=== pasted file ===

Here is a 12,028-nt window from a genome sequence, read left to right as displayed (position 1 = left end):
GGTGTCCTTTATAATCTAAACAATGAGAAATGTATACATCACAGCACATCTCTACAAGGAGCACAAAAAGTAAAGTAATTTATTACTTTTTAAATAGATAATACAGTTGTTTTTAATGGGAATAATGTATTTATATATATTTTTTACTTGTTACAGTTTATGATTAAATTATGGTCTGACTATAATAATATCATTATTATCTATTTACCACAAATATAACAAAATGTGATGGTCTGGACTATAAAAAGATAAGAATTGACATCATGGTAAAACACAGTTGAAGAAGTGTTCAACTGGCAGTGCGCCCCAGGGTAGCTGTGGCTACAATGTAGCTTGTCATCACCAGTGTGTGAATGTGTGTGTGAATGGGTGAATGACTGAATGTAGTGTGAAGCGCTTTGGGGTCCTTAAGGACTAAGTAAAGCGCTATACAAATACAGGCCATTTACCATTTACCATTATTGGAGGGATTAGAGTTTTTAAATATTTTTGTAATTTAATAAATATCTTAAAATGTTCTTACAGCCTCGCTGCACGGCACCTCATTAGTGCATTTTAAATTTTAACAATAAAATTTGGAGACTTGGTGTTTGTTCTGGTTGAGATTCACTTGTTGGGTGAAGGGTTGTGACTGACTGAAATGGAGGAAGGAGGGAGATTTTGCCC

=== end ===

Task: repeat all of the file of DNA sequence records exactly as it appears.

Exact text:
Here is a 12,028-nt window from a genome sequence, read left to right as displayed (position 1 = left end):
GGTGTCCTTTATAATCTAAACAATGAGAAATGTATACATCACAGCACATCTCTACAAGGAGCACAAAAAGTAAAGTAATTTATTACTTTTTAAATAGATAATACAGTTGTTTTTAATGGGAATAATGTATTTATATATATTTTTTACTTGTTACAGTTTATGATTAAATTATGGTCTGACTATAATAATATCATTATTATCTATTTACCACAAATATAACAAAATGTGATGGTCTGGACTATAAAAAGATAAGAATTGACATCATGGTAAAACACAGTTGAAGAAGTGTTCAACTGGCAGTGCGCCCCAGGGTAGCTGTGGCTACAATGTAGCTTGTCATCACCAGTGTGTGAATGTGTGTGTGAATGGGTGAATGACTGAATGTAGTGTGAAGCGCTTTGGGGTCCTTAAGGACTAAGTAAAGCGCTATACAAATACAGGCCATTTACCATTTACCATTATTGGAGGGATTAGAGTTTTTAAATATTTTTGTAATTTAATAAATATCTTAAAATGTTCTTACAGCCTCGCTGCACGGCACCTCATTAGTGCATTTTAAATTTTAACAATAAAATTTGGAGACTTGGTGTTTGTTCTGGTTGAGATTCACTTGTTGGGTGAAGGGTTGTGACTGACTGAAATGGAGGAAGGAGGGAGATTTTGCCC